To pose a credible threat to strike, the union has to present a unified front. There has to be solidarity among membership with all of them, whether they relish the prospect of fighting with ownership or not, being willing to do so if certain pre-determined lines are crossed. It takes a LOT of work to create that level of solidarity and to forge that unified front. Marvin Miller worked his tail off for years, tirelessly and far-from-glamorously, to get all of the players on the same page — to get them willing to fight that nuclear war if necessary — before he could do the stuff he did in the 1970s and early 80s which made the MLBPA what it eventually became.

People who criticize Tony Clark say that he’s not a good union head because he’s not a labor lawyer and can’t fight like labor lawyers can fight. I get what they’re saying, but I don’t think that’s the real issue. Clark and the MLBPA have a lot of labor lawyers on the payroll, and all of them can fight with the best of them. What they cannot do is go into a fight without that nuclear missile in their back pocket. Without the solidarity of union membership and without that unified front that will, if need be, strike or make a credible threat to strike, those labor lawyers are fighting without ammunition. If the players decide to do something about the luxury tax or qualifying offers or anything else that fundamentally alters the financial agreements between players and owners, it’ll be a pretty major change of course for them. It’ll mean disrupting the (owner-friendly) consensus that has formed on these issues over the past 15 years. It’s going to take a big fight. And winning that fight is going to require that the union have its strongest weapon available.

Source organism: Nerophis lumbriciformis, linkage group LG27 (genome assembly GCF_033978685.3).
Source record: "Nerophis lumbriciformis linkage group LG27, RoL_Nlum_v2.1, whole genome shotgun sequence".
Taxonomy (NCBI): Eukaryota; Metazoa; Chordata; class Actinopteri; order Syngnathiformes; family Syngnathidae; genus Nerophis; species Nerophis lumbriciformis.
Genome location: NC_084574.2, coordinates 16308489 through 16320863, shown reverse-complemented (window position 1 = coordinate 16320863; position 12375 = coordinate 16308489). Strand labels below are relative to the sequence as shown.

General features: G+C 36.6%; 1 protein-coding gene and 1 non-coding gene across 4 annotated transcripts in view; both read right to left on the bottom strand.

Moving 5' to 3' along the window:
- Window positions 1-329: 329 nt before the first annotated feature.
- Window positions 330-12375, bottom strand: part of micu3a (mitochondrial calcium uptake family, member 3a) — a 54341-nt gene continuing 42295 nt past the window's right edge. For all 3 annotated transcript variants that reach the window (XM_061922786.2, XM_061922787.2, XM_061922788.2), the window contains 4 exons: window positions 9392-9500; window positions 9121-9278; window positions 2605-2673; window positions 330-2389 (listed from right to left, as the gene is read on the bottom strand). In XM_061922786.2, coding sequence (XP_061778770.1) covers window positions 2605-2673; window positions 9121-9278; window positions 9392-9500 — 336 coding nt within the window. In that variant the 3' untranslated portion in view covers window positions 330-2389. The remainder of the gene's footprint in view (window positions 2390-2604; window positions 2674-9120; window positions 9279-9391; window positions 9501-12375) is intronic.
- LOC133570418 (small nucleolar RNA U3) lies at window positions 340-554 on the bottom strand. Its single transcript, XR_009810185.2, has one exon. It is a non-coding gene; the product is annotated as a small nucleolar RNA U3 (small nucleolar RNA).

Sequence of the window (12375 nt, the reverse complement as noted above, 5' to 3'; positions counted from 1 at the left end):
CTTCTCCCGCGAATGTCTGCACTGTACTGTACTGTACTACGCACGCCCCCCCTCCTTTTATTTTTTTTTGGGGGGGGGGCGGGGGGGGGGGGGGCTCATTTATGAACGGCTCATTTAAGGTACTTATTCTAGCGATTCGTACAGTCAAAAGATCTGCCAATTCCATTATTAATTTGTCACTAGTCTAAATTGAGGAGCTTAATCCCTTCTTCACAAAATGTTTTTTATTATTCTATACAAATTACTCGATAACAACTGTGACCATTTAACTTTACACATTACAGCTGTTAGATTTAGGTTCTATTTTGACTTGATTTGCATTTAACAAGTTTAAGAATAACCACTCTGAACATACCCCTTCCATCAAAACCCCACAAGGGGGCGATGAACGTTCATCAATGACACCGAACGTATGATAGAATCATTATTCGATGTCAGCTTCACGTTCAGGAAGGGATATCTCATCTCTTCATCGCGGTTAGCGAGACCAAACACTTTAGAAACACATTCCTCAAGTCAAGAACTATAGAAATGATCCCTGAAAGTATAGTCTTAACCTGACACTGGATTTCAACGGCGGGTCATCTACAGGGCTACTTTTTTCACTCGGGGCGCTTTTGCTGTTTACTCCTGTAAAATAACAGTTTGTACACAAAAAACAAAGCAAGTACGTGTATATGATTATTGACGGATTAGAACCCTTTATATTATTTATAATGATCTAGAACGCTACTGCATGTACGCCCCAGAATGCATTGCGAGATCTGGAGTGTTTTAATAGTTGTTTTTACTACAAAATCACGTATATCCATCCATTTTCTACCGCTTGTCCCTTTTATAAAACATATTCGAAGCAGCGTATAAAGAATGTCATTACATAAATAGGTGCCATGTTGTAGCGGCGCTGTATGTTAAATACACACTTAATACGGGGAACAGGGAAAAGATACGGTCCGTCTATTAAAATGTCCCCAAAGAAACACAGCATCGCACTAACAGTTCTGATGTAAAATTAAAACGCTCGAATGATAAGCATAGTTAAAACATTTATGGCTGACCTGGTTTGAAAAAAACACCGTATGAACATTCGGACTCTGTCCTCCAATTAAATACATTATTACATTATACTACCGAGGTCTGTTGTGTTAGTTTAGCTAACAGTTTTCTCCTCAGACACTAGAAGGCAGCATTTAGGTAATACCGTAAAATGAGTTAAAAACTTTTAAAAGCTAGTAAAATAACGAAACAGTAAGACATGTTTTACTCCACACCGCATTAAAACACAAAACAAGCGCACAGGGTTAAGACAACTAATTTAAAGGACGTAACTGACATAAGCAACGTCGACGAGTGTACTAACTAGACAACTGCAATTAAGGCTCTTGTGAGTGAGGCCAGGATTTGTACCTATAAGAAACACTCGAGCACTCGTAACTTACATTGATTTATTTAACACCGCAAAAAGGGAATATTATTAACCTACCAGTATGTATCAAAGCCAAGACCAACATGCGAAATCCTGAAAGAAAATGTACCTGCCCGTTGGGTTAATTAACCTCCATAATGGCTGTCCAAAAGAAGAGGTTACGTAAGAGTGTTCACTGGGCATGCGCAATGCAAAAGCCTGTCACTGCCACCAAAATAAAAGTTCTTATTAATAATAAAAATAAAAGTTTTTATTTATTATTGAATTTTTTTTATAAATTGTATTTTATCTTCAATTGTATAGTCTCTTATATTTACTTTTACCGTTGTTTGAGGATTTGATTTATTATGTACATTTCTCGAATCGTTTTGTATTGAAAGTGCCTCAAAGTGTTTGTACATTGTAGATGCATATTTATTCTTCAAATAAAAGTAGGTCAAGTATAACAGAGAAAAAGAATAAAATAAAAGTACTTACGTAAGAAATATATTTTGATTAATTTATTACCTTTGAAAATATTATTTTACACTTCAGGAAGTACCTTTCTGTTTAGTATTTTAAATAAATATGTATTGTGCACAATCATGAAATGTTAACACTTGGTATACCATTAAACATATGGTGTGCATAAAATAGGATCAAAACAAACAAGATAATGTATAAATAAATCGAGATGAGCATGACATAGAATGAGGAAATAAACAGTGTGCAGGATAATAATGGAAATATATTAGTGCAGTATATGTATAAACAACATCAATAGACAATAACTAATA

Nothing I’ve seen from the Tony Clark suggests to me that he could immediately and effectively muster that sort of consensus and solidarity. Rather than push the players into positions that, however uncomfortable for them, may benefit them in the long run, Clark has listened to the players and worked to help them get what they want now. Which, as I said before, is totally fine, as a union head needs to listen to membership as much as he leads. He works for the players and they have not, recently, shown much in the way of urgency when it comes to stuff like the luxury tax or qualifying offers.

To get to a place where they can fight back effectively on those issues will require changing the overall mindset of union membership, and that’s going to take a lot of work. It’s going to take educating team union reps who, in turn, persuade their teammates of the importance of the issues. It’s going to take players who may not personally benefit from a change to the current rules — studs who will get paid regardless and journeyman for whom a qualifying offer would represent a life-changing payday — to be on the same page and work for a common cause. At the end of that process, everyone will have to agree that, if they can’t get what they want, they’ll threaten to strike. If they half-ass any of that work, ownership will see right through them and won’t take them seriously.

I have a lot of respect for Tony Clark, but nothing I’ve seen since he’s taken over as the Executive Director of the MLBPA suggests to me that he can do that in the next three years or so before the next CBA is to be negotiated. I suspect it will take a blunter instrument. Until he can show that he can be that blunt instrument or until the players decide to hire someone who can, the status quo is going to persist.